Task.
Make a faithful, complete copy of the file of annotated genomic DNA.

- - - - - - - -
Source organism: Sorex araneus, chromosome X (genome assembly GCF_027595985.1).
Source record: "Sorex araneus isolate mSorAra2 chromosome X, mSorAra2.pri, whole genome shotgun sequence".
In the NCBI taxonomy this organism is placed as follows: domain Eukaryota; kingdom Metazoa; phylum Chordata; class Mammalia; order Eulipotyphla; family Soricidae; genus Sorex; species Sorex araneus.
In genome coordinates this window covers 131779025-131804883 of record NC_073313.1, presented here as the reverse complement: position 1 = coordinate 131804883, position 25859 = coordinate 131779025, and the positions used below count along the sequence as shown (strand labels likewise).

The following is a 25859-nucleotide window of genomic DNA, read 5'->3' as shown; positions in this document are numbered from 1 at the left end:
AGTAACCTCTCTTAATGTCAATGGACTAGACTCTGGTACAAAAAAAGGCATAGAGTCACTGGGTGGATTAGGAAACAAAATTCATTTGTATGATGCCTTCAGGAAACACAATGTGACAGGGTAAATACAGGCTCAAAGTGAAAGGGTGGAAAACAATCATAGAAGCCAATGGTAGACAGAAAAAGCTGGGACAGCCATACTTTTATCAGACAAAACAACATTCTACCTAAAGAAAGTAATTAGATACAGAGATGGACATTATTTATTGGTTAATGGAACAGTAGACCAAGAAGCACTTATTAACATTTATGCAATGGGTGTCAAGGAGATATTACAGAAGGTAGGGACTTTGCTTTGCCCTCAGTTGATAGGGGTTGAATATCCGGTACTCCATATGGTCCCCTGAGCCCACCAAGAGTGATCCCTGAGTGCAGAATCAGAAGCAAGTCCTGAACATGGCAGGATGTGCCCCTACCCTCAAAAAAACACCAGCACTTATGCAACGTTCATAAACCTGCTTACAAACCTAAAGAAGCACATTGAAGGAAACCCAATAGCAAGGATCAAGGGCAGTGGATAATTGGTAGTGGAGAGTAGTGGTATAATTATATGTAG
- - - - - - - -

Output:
Source organism: Sorex araneus, chromosome X (genome assembly GCF_027595985.1).
Source record: "Sorex araneus isolate mSorAra2 chromosome X, mSorAra2.pri, whole genome shotgun sequence".
In the NCBI taxonomy this organism is placed as follows: domain Eukaryota; kingdom Metazoa; phylum Chordata; class Mammalia; order Eulipotyphla; family Soricidae; genus Sorex; species Sorex araneus.
In genome coordinates this window covers 131779025-131804883 of record NC_073313.1, presented here as the reverse complement: position 1 = coordinate 131804883, position 25859 = coordinate 131779025, and the positions used below count along the sequence as shown (strand labels likewise).

The following is a 25859-nucleotide window of genomic DNA, read 5'->3' as shown; positions in this document are numbered from 1 at the left end:
AGTAACCTCTCTTAATGTCAATGGACTAGACTCTGGTACAAAAAAAGGCATAGAGTCACTGGGTGGATTAGGAAACAAAATTCATTTGTATGATGCCTTCAGGAAACACAATGTGACAGGGTAAATACAGGCTCAAAGTGAAAGGGTGGAAAACAATCATAGAAGCCAATGGTAGACAGAAAAAGCTGGGACAGCCATACTTTTATCAGACAAAACAACATTCTACCTAAAGAAAGTAATTAGATACAGAGATGGACATTATTTATTGGTTAATGGAACAGTAGACCAAGAAGCACTTATTAACATTTATGCAATGGGTGTCAAGGAGATATTACAGAAGGTAGGGACTTTGCTTTGCCCTCAGTTGATAGGGGTTGAATATCCGGTACTCCATATGGTCCCCTGAGCCCACCAAGAGTGATCCCTGAGTGCAGAATCAGAAGCAAGTCCTGAACATGGCAGGATGTGCCCCTACCCTCAAAAAAACACCAGCACTTATGCAACGTTCATAAACCTGCTTACAAACCTAAAGAAGCACATTGAAGGAAACCCAATAGCAAGGATCAAGGGCAGTGGATAATTGGTAGTGGAGAGTAGTGGTATAATTATATGTAG